A Dead Cows Simulation Only
Jean and I both remembered that the clipping on this extraordinary event was headlined either “Two Cows Give Blood Up” or “Two Cows Give Up Blood.” Jean came upon it first while researching for the book “Washington Then and Now” but that is long ago and our memories of all this may be twisted in some points. At that time we, again, made note of it to Northwest historian Gene Woodwick who had also heard of the “exsanguinations sensations”, as she put it and expressed it with an ease that was way beyond either of us. But then the regional historian still knew little more about what was done with the cows or why the Van Hooverens were also swept so thoroughly from the community. (Persons doubting the above or wanting more information may contact Gene – if they can find her.) We remember that the story was not clipped from any regional paper but rather appeared in a London daily. Most likely that first story went over the wire and got little more than that one London chance for being published. That was but the first mysterious event.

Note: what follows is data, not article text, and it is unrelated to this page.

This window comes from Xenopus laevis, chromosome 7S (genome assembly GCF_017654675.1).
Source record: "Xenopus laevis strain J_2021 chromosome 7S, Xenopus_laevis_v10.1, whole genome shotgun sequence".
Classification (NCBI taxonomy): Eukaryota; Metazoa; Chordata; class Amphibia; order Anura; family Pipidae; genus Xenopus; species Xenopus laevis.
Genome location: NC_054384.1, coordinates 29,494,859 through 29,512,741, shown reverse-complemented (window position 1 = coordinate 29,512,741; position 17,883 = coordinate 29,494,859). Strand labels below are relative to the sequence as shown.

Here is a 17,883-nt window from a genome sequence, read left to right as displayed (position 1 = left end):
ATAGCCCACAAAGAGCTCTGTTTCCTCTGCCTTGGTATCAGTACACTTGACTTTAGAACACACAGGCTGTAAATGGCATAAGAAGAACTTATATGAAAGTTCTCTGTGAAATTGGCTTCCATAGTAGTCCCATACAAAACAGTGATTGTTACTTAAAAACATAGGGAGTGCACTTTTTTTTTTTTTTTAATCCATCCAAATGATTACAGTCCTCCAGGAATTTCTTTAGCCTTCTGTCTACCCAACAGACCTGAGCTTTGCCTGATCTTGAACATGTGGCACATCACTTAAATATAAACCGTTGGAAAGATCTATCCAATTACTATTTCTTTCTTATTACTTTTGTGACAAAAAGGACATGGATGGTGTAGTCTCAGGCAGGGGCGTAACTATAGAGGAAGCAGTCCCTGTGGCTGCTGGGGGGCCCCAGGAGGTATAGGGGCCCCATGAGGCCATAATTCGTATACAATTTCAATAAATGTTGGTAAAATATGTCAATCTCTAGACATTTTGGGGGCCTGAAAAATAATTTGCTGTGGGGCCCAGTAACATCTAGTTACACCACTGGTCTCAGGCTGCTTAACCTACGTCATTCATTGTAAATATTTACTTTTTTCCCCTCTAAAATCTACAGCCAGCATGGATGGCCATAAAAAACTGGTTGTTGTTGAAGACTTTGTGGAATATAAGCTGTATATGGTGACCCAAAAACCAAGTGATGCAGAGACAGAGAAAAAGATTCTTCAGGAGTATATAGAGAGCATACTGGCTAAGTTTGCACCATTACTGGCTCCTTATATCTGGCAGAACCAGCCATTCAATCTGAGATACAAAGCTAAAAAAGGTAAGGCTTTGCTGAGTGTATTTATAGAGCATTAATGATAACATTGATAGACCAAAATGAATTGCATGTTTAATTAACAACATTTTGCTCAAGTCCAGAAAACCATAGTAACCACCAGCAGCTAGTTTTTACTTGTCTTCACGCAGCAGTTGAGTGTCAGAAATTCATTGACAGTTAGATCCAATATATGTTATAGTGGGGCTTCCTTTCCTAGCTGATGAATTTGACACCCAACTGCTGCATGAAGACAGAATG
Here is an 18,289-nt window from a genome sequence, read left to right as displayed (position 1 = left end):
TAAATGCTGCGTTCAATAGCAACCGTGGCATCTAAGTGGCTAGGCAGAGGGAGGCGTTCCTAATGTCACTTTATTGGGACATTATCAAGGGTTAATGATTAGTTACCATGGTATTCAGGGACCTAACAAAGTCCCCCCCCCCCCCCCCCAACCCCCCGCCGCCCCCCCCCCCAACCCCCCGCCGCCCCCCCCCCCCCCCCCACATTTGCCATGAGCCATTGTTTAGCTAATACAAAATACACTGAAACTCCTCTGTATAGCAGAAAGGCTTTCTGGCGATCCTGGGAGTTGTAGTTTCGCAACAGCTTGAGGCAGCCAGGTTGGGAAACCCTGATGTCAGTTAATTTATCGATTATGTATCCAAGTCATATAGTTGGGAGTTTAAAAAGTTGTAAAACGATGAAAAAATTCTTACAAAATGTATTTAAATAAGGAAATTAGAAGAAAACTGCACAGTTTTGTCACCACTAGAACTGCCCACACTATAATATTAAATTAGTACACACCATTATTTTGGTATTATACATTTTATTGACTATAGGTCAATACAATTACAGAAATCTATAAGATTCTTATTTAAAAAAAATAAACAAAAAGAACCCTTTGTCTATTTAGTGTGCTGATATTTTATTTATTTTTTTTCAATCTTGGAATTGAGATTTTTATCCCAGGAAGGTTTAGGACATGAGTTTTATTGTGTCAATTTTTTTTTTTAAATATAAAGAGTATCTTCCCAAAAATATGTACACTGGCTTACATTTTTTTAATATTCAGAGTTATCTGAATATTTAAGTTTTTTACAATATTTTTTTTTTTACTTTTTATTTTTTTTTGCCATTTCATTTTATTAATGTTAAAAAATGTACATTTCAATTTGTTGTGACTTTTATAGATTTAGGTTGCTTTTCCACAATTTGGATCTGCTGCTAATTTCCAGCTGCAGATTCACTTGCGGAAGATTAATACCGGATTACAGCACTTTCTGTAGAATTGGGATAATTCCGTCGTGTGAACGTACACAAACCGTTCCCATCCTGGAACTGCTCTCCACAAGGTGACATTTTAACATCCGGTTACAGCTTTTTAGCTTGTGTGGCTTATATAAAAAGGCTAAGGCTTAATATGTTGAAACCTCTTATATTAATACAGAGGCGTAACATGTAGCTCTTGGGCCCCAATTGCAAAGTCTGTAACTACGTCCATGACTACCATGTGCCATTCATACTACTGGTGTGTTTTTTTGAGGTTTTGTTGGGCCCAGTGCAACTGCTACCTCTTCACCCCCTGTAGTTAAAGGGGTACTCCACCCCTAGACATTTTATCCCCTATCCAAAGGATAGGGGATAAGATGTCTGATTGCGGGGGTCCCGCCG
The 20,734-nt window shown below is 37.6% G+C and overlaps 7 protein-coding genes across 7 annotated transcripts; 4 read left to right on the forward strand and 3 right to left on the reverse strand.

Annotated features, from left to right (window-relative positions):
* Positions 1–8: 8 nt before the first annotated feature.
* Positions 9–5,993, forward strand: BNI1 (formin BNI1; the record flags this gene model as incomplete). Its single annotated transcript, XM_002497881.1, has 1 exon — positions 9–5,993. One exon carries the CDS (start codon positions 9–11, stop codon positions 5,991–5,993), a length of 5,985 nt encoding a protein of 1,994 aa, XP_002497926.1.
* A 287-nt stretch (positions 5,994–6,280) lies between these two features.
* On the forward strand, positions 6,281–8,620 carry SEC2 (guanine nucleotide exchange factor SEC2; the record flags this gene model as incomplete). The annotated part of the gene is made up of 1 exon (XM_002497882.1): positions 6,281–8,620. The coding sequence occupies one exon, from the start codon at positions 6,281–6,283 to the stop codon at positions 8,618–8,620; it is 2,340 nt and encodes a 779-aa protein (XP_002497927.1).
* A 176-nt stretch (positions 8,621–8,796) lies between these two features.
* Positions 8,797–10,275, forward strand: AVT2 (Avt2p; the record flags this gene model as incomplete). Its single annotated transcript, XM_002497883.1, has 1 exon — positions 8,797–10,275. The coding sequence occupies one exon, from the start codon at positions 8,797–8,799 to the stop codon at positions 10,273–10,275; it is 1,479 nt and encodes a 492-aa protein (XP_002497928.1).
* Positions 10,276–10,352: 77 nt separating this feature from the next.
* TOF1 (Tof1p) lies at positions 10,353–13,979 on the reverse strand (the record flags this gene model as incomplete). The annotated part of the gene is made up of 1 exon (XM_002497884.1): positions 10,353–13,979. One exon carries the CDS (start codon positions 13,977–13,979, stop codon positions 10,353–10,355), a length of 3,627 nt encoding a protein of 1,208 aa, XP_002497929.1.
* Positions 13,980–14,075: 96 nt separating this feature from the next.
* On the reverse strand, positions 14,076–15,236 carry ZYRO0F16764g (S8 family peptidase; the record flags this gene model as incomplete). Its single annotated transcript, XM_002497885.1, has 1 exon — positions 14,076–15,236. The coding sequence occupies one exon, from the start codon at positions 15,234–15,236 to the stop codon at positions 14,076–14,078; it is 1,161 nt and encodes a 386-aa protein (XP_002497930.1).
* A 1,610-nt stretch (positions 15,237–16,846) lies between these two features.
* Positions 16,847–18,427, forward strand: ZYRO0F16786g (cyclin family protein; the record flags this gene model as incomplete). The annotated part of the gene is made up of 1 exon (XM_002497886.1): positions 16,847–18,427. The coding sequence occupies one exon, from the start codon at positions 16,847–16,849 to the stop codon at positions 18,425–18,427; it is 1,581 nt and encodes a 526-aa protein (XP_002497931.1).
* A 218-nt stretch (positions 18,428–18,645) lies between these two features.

Moclip's Main Street with apparently some early damage. Note the Moclips Hotel is still intact at the rear, and to this side of it a local stands with her cow, perhaps a Van Hooveren. (Please Click to Enlarge)
A second and uncannily related event also involves a death by loss of blood – this time human blood, and again nearby Moclips. After Bjorn Sandberg was violently struck on his skull and knocked from his wagon by a tree limb during the 1913 storm, his son ran home to alert his mother Inge. When they returned less than an hour later they were startled to find the father-husband bleached as white as the foam pushed ashore by the storm. The discovery sent mother and child into shock. They clutched each other throughout the night and into the following day and could not be pried apart even by other loving hands. Without the ability to express their wishes or give instructions, the body was left lying in the road where the father had first been knocked from his wagon. As with the bovines Marjolin and Mijn, Van Hooverens’ drained livestock, Bjorn was also left bloodless.
The 1913 storm that finished the destruction of this secular temple of both ocean shore excitement and reflection.